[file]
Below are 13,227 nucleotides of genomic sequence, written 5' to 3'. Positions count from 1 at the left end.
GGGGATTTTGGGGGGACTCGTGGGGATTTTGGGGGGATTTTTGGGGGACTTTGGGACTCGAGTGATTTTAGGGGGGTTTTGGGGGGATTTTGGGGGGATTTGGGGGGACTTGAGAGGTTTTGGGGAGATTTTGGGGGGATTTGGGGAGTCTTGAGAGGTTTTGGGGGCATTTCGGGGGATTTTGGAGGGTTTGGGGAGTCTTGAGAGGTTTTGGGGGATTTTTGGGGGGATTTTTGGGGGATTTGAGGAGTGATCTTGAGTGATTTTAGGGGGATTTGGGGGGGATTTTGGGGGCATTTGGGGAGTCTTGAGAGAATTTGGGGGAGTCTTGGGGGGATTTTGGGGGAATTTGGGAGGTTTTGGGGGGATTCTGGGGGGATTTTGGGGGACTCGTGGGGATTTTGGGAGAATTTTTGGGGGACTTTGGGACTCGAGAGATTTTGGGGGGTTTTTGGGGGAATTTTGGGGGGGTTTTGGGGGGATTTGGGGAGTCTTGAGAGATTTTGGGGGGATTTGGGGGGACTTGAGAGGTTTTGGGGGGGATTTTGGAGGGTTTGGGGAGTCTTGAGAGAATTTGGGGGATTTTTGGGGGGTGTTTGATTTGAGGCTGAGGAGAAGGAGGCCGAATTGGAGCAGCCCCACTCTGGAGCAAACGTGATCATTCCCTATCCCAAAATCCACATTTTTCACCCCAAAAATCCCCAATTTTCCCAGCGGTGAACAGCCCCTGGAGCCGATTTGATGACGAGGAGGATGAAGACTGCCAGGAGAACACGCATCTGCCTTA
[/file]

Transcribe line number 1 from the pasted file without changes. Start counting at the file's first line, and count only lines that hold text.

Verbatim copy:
Below are 13,227 nucleotides of genomic sequence, written 5' to 3'. Positions count from 1 at the left end.